Wien's Law is more common on Scio tests as it is a simple relation that is easy to understand and use. B-V and temperature relations are much more complicated, depending on terms of B-V to different powers with differing coefficients that are affected by things such as metallicity and the life stage of a star.astro124 wrote:Isn't Wien's law more common to use (at least on Scioly tests)? On my state test a few weeks ago I remember seeing two maximum wavelength to temperature problems but zero B-V color index questions. That being said, you'll regularly see B-V color on the X-axis of H-R diagrams.Schrodingerscat wrote:For one, from an observational standpoint, one can measure B-V index with just two magnitude measurements with a B and a V filter, as opposed to needing a full spectrometer to use Wien's law. Otherwise, it is just another way to measure temperature/color of a star to my knowledge.Smithy0013 wrote:So why use B-V index to find temperature of a star when you can use Wien's law? What is the point of B-V index besides finding Temp?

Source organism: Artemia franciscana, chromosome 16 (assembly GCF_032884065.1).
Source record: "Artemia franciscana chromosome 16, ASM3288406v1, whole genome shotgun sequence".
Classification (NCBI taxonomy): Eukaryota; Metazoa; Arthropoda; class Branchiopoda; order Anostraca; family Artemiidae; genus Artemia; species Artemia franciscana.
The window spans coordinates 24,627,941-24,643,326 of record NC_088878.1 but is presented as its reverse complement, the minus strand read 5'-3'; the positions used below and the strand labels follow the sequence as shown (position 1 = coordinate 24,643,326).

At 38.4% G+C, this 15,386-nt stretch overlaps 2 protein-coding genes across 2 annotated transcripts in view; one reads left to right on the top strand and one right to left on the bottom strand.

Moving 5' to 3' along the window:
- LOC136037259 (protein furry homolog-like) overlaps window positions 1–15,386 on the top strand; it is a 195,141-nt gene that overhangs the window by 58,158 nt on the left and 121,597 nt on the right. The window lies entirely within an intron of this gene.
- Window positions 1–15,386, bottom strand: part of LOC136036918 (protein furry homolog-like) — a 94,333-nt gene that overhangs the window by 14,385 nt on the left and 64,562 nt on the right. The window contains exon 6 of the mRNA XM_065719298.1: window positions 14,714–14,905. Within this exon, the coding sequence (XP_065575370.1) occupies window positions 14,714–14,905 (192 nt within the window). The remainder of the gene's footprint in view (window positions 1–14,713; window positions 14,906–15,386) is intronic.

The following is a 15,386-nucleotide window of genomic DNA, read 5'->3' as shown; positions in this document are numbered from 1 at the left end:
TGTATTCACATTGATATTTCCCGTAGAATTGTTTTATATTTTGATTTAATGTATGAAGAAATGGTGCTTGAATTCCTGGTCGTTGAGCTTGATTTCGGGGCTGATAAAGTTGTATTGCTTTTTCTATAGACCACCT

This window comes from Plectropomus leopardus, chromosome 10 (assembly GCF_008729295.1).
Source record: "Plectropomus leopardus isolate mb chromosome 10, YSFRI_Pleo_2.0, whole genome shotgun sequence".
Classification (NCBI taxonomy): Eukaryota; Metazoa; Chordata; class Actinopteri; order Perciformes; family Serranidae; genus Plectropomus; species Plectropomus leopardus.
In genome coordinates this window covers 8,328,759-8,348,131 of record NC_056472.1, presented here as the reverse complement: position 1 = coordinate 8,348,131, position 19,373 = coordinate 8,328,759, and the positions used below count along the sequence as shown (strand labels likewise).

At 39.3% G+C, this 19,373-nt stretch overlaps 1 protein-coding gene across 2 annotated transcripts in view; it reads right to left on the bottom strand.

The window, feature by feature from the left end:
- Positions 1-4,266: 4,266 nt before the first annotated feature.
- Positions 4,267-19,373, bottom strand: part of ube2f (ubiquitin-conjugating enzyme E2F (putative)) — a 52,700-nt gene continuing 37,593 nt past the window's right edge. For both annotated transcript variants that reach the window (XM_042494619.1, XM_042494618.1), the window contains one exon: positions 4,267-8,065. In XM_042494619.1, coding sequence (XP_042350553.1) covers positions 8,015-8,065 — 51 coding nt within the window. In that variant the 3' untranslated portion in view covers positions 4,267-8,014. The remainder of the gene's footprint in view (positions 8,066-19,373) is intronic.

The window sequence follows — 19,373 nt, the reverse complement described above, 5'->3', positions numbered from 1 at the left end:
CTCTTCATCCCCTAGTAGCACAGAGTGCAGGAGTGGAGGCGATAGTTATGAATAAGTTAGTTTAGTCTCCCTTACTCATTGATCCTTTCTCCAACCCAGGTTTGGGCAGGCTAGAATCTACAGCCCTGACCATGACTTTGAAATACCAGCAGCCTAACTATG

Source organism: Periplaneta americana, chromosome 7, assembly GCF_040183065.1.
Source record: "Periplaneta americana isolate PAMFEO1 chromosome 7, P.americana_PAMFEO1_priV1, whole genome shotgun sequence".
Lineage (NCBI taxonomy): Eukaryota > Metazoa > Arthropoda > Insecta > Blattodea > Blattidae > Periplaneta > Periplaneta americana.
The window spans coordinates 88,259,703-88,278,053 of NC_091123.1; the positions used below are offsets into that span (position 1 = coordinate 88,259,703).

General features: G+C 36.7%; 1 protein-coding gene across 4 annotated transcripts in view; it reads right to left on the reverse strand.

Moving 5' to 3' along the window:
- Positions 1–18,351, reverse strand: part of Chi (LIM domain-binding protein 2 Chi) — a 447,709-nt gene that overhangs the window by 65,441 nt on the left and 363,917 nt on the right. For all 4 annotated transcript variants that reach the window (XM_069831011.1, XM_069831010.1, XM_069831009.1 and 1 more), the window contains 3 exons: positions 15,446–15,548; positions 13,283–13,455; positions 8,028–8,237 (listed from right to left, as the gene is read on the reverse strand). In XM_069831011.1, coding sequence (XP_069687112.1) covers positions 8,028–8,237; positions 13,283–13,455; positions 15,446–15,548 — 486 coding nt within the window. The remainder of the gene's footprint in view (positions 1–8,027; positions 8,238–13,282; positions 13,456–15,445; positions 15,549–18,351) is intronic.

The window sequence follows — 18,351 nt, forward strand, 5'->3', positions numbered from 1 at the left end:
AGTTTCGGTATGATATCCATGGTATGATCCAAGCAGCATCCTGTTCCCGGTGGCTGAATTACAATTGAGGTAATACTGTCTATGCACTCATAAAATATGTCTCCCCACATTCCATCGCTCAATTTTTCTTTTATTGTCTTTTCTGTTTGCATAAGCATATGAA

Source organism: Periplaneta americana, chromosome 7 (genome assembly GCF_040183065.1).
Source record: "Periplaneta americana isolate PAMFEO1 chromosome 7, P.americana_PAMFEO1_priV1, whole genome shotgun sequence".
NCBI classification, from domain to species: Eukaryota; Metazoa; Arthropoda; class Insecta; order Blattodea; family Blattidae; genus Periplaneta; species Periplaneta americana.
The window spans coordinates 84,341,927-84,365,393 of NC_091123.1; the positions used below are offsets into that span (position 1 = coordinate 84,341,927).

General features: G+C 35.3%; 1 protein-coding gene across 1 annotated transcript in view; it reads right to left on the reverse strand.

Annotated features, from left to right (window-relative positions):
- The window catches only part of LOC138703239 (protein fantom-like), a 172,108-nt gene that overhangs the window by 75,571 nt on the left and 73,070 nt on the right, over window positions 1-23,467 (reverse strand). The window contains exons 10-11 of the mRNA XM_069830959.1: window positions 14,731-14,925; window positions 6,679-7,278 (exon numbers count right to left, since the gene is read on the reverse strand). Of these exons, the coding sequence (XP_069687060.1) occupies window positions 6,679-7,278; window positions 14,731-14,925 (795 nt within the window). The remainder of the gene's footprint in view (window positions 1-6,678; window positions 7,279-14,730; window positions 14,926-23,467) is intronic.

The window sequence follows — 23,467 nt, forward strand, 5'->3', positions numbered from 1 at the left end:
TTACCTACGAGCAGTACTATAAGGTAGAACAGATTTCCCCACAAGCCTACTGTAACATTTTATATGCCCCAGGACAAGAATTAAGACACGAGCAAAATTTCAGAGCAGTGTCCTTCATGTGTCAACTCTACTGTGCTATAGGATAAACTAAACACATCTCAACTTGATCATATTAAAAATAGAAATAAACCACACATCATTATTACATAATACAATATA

Wien's Law is for blackbodies, and stars are only approximated as black bodies. Wien's Law gives the temperature of a blackbody that would emit the same total amount of light as the star, called the effective temperature.
Also, as said above, in observational astronomy you will be working with magnitudes of stars in some sort of filter system, commonly UBVRI. A common goal, especially in studies of star clusters, is to generate an H-R Diagram to determine things like the age and distance of the cluster. It is easiest to use the B-V value as a temperature indicator. This is why most H-R Diagrams of star clusters will be Color-Magnitude Diagrams (ie. V magnitude versus B-V Index).